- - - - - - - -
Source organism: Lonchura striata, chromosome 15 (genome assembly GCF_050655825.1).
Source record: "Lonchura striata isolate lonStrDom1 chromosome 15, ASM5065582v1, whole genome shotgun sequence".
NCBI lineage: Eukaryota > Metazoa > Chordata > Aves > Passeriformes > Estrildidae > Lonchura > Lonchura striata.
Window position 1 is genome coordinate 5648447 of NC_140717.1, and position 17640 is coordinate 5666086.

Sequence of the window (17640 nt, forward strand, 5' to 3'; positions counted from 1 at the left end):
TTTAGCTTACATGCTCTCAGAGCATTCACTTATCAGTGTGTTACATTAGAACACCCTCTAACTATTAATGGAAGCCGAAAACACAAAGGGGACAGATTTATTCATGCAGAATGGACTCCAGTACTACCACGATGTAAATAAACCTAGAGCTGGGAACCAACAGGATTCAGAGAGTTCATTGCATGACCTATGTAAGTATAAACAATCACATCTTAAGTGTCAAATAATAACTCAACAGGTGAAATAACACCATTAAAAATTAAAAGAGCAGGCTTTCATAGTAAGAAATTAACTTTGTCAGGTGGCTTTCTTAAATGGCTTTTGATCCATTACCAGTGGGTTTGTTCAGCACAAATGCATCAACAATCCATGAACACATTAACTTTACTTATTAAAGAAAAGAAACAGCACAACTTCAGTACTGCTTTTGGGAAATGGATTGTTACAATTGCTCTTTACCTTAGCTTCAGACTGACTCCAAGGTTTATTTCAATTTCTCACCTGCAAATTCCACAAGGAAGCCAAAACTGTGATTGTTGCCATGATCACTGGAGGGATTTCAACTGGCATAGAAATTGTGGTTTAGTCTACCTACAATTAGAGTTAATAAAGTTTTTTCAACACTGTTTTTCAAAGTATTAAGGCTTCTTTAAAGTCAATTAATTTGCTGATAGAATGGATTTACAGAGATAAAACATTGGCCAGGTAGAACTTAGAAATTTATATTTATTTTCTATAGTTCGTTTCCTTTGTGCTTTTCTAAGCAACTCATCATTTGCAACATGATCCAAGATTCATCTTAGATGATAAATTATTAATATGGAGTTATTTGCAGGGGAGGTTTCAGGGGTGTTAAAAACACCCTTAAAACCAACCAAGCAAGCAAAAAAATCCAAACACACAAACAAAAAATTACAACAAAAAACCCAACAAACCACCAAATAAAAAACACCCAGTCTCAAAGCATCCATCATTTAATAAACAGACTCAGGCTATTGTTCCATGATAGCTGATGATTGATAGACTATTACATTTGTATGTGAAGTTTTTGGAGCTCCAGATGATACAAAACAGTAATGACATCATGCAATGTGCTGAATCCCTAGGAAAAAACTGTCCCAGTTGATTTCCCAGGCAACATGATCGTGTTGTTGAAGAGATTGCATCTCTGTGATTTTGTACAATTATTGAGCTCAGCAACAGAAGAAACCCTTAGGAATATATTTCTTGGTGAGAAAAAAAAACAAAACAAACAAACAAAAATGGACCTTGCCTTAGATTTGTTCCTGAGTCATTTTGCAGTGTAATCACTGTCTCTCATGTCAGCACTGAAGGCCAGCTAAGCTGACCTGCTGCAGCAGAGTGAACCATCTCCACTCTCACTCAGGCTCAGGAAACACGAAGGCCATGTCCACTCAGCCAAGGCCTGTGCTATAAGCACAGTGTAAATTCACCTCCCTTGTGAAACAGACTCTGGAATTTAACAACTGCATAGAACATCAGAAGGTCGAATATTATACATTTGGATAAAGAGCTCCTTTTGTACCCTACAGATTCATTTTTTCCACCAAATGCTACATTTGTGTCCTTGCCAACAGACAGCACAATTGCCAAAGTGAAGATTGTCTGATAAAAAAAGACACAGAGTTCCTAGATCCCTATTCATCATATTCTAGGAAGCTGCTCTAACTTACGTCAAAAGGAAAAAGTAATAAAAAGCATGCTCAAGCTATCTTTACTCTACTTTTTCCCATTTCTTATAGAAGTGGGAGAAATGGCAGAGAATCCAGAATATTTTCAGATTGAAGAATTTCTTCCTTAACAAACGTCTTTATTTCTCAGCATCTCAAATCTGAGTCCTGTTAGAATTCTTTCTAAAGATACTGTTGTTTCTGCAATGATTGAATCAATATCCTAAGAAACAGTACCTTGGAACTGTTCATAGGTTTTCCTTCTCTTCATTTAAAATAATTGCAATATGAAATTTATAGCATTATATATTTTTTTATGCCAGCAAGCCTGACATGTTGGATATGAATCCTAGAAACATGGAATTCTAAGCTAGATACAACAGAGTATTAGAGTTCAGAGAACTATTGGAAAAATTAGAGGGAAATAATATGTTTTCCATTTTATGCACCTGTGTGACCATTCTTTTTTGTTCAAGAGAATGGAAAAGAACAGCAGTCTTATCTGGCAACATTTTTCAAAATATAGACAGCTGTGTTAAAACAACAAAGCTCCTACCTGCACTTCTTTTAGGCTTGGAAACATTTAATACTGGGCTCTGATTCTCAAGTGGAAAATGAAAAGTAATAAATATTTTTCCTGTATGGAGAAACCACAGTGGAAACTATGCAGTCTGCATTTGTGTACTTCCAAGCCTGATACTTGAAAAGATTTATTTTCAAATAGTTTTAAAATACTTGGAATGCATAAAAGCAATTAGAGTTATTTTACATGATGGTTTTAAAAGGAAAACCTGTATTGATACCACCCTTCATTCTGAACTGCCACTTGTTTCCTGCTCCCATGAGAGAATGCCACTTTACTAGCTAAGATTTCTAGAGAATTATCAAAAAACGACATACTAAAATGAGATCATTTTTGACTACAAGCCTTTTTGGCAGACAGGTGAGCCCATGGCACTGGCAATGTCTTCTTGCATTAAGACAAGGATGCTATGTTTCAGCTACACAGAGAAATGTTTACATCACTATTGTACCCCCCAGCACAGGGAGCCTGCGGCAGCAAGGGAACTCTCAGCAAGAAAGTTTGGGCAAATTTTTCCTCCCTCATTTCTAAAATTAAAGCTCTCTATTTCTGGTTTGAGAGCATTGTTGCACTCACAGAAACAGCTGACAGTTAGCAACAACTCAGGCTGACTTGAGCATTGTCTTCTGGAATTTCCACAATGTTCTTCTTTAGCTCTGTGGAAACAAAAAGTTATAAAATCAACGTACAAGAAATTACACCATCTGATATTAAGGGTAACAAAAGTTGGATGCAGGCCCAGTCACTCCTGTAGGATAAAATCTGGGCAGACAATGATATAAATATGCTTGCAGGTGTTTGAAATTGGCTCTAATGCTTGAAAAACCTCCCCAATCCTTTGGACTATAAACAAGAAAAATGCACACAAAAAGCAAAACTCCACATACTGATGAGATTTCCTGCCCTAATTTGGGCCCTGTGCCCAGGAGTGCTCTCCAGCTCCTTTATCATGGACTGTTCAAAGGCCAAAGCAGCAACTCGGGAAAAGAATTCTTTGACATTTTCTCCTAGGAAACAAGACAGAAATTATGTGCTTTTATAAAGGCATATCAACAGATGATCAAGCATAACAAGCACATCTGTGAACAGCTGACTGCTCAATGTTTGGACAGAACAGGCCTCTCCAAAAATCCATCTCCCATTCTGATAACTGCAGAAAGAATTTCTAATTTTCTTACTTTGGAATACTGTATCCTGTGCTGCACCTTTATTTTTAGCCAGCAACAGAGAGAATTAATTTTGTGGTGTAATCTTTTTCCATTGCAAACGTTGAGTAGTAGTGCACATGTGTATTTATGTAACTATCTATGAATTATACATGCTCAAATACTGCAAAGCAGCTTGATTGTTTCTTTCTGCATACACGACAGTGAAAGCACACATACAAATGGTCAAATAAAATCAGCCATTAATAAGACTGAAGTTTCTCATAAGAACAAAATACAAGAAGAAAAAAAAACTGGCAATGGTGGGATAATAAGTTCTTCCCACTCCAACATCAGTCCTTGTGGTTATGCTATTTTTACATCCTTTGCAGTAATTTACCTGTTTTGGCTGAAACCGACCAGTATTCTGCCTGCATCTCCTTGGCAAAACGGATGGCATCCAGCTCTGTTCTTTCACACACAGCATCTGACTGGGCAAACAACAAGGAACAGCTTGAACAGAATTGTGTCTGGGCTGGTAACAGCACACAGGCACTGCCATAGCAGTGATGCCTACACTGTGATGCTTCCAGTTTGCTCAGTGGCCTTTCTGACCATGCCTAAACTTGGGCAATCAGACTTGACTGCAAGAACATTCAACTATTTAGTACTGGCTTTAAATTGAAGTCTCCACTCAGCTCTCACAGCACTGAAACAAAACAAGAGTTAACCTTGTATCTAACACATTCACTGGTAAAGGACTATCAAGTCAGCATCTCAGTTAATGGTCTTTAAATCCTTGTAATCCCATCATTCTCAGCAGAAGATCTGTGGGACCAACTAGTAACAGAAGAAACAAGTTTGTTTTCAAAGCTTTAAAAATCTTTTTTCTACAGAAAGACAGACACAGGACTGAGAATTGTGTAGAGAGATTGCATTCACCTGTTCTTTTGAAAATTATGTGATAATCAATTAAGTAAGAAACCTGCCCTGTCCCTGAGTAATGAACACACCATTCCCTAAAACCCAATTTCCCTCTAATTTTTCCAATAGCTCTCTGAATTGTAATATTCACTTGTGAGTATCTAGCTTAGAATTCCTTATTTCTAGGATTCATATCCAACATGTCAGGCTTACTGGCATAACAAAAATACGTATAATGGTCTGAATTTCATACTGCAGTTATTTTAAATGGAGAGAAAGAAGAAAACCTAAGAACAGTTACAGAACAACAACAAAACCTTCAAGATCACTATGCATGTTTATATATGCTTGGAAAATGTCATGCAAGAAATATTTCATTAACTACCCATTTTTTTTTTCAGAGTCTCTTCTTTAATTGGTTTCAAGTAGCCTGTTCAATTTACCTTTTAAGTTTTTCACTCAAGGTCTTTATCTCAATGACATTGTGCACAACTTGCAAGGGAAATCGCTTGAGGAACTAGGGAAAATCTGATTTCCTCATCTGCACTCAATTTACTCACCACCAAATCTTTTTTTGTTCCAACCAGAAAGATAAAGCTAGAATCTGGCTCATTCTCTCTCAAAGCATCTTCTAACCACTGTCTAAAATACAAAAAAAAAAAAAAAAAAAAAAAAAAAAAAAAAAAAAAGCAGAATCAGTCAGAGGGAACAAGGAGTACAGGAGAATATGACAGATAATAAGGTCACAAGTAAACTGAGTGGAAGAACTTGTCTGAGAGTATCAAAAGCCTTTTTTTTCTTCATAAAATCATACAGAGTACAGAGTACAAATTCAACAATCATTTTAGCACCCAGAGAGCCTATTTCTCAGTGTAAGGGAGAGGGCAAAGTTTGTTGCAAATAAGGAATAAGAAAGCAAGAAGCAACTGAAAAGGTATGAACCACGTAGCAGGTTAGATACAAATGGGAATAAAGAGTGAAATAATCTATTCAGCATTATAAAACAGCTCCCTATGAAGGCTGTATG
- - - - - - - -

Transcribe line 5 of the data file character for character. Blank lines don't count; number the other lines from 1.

Sequence of the window (17640 nt, forward strand, 5' to 3'; positions counted from 1 at the left end):